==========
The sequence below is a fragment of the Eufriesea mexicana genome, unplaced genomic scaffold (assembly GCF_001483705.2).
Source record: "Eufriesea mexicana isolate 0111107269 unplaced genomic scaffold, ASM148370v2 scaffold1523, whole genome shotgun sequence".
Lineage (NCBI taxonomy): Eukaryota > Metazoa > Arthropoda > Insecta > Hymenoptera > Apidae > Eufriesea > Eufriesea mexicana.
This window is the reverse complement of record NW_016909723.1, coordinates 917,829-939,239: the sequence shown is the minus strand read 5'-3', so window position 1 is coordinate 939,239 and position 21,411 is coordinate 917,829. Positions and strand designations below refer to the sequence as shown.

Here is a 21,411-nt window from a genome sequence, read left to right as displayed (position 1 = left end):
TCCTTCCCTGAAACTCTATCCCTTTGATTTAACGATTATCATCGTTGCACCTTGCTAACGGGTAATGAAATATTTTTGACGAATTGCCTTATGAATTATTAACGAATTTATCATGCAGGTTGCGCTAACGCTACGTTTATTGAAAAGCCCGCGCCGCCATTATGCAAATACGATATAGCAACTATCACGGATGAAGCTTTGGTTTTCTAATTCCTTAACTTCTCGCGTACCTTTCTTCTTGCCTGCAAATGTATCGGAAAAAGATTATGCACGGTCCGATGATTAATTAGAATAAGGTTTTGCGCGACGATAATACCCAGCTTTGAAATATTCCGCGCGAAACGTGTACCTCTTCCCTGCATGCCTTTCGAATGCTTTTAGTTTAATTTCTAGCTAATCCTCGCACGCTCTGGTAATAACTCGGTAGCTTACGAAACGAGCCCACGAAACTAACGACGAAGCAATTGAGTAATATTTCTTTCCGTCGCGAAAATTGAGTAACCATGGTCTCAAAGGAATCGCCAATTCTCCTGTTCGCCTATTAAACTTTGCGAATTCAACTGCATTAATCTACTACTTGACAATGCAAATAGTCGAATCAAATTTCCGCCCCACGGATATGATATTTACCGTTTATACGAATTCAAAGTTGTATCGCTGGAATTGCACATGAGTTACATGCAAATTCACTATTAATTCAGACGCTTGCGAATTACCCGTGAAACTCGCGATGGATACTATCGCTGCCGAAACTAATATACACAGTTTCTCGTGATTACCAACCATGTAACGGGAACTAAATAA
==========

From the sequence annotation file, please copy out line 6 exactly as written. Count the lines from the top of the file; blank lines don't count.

TCCTTCCCTGAAACTCTATCCCTTTGATTTAACGATTATCATCGTTGCACCTTGCTAACGGGTAATGAAATATTTTTGACGAATTGCCTTATGAATTATTAACGAATTTATCATGCAGGTTGCGCTAACGCTACGTTTATTGAAAAGCCCGCGCCGCCATTATGCAAATACGATATAGCAACTATCACGGATGAAGCTTTGGTTTTCTAATTCCTTAACTTCTCGCGTACCTTTCTTCTTGCCTGCAAATGTATCGGAAAAAGATTATGCACGGTCCGATGATTAATTAGAATAAGGTTTTGCGCGACGATAATACCCAGCTTTGAAATATTCCGCGCGAAACGTGTACCTCTTCCCTGCATGCCTTTCGAATGCTTTTAGTTTAATTTCTAGCTAATCCTCGCACGCTCTGGTAATAACTCGGTAGCTTACGAAACGAGCCCACGAAACTAACGACGAAGCAATTGAGTAATATTTCTTTCCGTCGCGAAAATTGAGTAACCATGGTCTCAAAGGAATCGCCAATTCTCCTGTTCGCCTATTAAACTTTGCGAATTCAACTGCATTAATCTACTACTTGACAATGCAAATAGTCGAATCAAATTTCCGCCCCACGGATATGATATTTACCGTTTATACGAATTCAAAGTTGTATCGCTGGAATTGCACATGAGTTACATGCAAATTCACTATTAATTCAGACGCTTGCGAATTACCCGTGAAACTCGCGATGGATACTATCGCTGCCGAAACTAATATACACAGTTTCTCGTGATTACCAACCATGTAACGGGAACTAAATAA